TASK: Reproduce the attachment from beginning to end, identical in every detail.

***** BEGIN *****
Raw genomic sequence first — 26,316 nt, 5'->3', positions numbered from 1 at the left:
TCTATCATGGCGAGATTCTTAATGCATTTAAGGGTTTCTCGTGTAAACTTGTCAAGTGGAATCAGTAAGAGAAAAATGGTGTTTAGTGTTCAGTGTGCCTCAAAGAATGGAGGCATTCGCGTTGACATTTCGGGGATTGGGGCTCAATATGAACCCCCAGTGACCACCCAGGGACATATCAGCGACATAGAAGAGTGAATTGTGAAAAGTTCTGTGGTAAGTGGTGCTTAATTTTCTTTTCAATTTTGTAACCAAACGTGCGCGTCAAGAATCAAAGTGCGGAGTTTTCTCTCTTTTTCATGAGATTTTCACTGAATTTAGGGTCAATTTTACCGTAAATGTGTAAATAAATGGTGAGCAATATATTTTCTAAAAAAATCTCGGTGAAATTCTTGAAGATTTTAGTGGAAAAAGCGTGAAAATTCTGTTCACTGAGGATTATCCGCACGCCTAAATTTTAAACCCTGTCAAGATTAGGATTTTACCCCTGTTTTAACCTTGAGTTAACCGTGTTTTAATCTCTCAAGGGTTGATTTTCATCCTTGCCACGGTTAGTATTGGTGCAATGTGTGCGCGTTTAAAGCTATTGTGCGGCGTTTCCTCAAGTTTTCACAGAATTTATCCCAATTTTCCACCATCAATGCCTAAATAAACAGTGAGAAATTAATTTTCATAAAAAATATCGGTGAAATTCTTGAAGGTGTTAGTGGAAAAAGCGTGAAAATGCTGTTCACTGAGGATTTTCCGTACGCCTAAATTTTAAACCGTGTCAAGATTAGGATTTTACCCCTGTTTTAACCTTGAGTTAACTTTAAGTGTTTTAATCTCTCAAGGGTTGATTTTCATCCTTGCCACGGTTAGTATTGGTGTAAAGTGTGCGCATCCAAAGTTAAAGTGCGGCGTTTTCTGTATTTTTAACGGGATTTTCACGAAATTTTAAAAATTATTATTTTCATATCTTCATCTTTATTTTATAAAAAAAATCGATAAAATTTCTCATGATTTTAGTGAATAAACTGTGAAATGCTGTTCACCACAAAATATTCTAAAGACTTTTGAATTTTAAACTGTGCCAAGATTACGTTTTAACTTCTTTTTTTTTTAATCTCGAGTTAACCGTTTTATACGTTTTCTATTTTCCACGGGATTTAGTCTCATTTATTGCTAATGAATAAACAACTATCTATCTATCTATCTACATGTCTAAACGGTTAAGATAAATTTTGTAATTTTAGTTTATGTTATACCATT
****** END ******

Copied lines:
Raw genomic sequence first — 26,316 nt, 5'->3', positions numbered from 1 at the left:
TCTATCATGGCGAGATTCTTAATGCATTTAAGGGTTTCTCGTGTAAACTTGTCAAGTGGAATCAGTAAGAGAAAAATGGTGTTTAGTGTTCAGTGTGCCTCAAAGAATGGAGGCATTCGCGTTGACATTTCGGGGATTGGGGCTCAATATGAACCCCCAGTGACCACCCAGGGACATATCAGCGACATAGAAGAGTGAATTGTGAAAAGTTCTGTGGTAAGTGGTGCTTAATTTTCTTTTCAATTTTGTAACCAAACGTGCGCGTCAAGAATCAAAGTGCGGAGTTTTCTCTCTTTTTCATGAGATTTTCACTGAATTTAGGGTCAATTTTACCGTAAATGTGTAAATAAATGGTGAGCAATATATTTTCTAAAAAAATCTCGGTGAAATTCTTGAAGATTTTAGTGGAAAAAGCGTGAAAATTCTGTTCACTGAGGATTATCCGCACGCCTAAATTTTAAACCCTGTCAAGATTAGGATTTTACCCCTGTTTTAACCTTGAGTTAACCGTGTTTTAATCTCTCAAGGGTTGATTTTCATCCTTGCCACGGTTAGTATTGGTGCAATGTGTGCGCGTTTAAAGCTATTGTGCGGCGTTTCCTCAAGTTTTCACAGAATTTATCCCAATTTTCCACCATCAATGCCTAAATAAACAGTGAGAAATTAATTTTCATAAAAAATATCGGTGAAATTCTTGAAGGTGTTAGTGGAAAAAGCGTGAAAATGCTGTTCACTGAGGATTTTCCGTACGCCTAAATTTTAAACCGTGTCAAGATTAGGATTTTACCCCTGTTTTAACCTTGAGTTAACTTTAAGTGTTTTAATCTCTCAAGGGTTGATTTTCATCCTTGCCACGGTTAGTATTGGTGTAAAGTGTGCGCATCCAAAGTTAAAGTGCGGCGTTTTCTGTATTTTTAACGGGATTTTCACGAAATTTTAAAAATTATTATTTTCATATCTTCATCTTTATTTTATAAAAAAAATCGATAAAATTTCTCATGATTTTAGTGAATAAACTGTGAAATGCTGTTCACCACAAAATATTCTAAAGACTTTTGAATTTTAAACTGTGCCAAGATTACGTTTTAACTTCTTTTTTTTTTAATCTCGAGTTAACCGTTTTATACGTTTTCTATTTTCCACGGGATTTAGTCTCATTTATTGCTAATGAATAAACAACTATCTATCTATCTATCTACATGTCTAAACGGTTAAGATAAATTTTGTAATTTTAGTTTATGTTATACCATT